6. ^ L. M. Cullen (2002). The Brandy Trade Under the Ancien Régime. Cambridge University Press. ISBN 9780521890984.
  7. ^ Standage, Tom (2006). A History of the World in 6 Glasses. New York, New York: Walker Publishing Company. ISBN 9780802715524.
  8. ^ a b Public Domain This article incorporates text from a publication now in the public domainChambers, Ephraim, ed. (1728). "Brandy". Cyclopædia, or an Universal Dictionary of Arts and Sciences (1st ed.). James and John Knapton, et al.
  9. ^ "Sarajishvili Brandy Made in Georgia". International Wine Tourism Conference. 5 April 2014.
  10. ^ a b c d e f g Charles W. Bamforth, Robert E. Ward, ed. (2014). "5.2. Brandy". The Oxford Handbook of Food Fermentations. pp. 249–252. ISBN 9780199742707.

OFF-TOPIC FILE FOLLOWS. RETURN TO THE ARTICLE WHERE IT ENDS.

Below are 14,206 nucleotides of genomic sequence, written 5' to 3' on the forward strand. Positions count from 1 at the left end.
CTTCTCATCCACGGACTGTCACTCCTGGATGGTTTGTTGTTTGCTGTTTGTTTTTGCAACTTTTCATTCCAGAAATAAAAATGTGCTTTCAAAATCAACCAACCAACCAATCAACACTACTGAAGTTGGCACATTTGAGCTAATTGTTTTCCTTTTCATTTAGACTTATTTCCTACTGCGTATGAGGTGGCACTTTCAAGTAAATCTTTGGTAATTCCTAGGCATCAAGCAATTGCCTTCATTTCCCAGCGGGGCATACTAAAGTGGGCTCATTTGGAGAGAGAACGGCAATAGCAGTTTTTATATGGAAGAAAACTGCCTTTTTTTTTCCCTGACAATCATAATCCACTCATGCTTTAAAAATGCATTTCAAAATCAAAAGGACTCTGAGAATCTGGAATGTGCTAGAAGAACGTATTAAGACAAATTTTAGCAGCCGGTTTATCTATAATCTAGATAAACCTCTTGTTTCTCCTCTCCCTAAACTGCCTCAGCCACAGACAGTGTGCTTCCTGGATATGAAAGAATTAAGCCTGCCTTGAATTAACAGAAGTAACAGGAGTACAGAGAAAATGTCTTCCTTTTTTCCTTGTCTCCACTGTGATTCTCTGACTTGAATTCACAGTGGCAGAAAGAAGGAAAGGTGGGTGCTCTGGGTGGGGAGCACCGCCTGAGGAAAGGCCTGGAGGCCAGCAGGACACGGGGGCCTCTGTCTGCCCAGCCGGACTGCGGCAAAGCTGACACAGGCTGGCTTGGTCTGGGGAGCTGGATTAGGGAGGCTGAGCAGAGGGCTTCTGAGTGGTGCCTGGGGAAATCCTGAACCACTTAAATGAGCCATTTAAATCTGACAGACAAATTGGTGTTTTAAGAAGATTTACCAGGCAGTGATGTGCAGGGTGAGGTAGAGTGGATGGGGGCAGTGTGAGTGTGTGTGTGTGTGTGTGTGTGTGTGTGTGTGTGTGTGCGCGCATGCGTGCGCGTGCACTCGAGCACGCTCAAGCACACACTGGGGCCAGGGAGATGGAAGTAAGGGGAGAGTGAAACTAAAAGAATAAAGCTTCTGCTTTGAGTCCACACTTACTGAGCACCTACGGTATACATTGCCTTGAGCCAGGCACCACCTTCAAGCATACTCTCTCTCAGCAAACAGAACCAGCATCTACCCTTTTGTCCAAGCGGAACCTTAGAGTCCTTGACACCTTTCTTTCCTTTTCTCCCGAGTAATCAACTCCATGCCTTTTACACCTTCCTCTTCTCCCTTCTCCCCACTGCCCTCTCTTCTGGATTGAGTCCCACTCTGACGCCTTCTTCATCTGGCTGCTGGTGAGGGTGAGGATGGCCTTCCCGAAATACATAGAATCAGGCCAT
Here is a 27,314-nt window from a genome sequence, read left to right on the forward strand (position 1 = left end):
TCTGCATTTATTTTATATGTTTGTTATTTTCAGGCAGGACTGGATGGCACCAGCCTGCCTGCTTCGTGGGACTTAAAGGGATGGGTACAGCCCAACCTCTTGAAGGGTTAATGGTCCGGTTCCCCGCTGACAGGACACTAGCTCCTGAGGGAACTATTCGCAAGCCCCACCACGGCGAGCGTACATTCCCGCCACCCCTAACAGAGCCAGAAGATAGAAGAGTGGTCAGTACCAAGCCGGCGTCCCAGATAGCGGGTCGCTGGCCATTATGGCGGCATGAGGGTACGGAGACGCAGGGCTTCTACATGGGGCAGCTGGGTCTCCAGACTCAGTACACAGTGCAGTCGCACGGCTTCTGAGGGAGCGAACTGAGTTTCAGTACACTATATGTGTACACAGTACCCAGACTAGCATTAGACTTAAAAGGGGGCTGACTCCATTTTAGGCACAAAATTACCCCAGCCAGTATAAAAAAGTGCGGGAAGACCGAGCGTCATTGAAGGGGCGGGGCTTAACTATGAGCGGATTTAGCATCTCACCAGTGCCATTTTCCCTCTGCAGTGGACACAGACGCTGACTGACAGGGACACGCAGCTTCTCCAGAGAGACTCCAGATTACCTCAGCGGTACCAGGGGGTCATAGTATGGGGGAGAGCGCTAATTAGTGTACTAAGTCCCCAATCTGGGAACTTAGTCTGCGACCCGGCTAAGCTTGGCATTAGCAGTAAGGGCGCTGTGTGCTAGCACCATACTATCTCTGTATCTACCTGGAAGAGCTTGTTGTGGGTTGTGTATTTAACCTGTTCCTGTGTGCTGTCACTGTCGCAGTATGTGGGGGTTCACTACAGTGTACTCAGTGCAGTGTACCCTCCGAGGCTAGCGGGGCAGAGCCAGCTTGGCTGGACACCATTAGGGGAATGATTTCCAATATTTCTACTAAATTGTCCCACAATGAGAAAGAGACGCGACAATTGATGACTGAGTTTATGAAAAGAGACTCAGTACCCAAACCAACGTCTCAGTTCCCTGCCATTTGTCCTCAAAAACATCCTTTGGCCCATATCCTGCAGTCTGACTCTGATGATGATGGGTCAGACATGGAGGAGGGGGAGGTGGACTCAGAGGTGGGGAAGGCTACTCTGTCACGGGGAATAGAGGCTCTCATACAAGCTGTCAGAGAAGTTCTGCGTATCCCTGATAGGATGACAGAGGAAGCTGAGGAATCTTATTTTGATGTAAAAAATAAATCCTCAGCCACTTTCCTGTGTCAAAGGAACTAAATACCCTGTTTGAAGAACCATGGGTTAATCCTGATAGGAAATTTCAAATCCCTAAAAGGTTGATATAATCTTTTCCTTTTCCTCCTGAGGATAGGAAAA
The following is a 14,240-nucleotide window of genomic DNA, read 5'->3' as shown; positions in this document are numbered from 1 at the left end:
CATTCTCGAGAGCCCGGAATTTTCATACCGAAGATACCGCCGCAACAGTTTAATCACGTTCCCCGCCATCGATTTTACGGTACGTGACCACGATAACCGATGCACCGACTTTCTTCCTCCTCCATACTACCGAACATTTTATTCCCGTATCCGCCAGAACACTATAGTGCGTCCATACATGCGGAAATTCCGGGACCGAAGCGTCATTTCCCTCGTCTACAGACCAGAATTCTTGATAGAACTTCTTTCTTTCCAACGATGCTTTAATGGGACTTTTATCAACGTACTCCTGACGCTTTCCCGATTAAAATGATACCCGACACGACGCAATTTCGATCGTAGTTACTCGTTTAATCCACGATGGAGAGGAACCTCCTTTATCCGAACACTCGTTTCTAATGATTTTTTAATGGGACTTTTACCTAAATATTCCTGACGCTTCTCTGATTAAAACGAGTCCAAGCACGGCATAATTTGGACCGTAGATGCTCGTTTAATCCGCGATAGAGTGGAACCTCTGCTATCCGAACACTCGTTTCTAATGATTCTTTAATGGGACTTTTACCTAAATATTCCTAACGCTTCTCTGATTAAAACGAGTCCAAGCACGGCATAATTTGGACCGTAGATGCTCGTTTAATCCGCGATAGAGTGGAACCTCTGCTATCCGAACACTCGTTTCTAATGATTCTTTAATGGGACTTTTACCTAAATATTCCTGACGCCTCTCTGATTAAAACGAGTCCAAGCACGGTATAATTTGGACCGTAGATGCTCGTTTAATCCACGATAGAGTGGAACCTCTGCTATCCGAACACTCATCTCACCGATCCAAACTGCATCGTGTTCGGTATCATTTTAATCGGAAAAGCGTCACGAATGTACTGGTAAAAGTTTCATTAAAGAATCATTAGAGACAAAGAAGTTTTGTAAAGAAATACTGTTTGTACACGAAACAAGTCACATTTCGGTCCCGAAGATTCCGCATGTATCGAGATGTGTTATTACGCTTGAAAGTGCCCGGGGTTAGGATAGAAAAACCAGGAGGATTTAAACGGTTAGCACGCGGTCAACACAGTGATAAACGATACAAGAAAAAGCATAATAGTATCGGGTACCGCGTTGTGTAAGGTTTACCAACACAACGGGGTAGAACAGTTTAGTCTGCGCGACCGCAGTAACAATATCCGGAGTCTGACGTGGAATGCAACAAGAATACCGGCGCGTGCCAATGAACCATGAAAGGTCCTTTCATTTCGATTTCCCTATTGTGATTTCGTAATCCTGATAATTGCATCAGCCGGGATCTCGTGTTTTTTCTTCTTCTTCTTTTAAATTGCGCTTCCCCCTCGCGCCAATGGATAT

11. ^ Charles Dubow (14 March 1998). "Cognac Q&A". Forbes magazine.
  12. ^ "brandy-pawnee". Oxford English Dictionary (Online ed.). Oxford University Press. (Subscription or participating institution membership required.)
  13. ^ Barrère, Albert; Leland, Charles Godfrey, eds. (1889). A Dictionary of Slang, Jargon & Cant: Embracing English, American, and Anglo-Indian Slang, Pidgin English, Tinkers' Jargon and Other Irregular Phraseology. Vol. 1. Ballantyne Press. p. 176. Retrieved 4 May 2022. Brandy pawnee (Anglo-Indian and English gypsy), brandy and water. From pāni, Hindu and Romany, for water. In England: "parny” is a common slang word for water.
  14. ^ McGee, Harold (23 November 2004). On Food and Cooking. ISBN 9780684800011.
  15. ^ Schidrowitz, Philip (1911). "Brandy" . In Chisholm, Hugh (ed.). Encyclopædia Britannica. Vol. 4 (11th ed.). Cambridge University Press. p. 428.
  16. ^ Oxford English Dictionary. Oxford, England: Oxford University Press. 1989.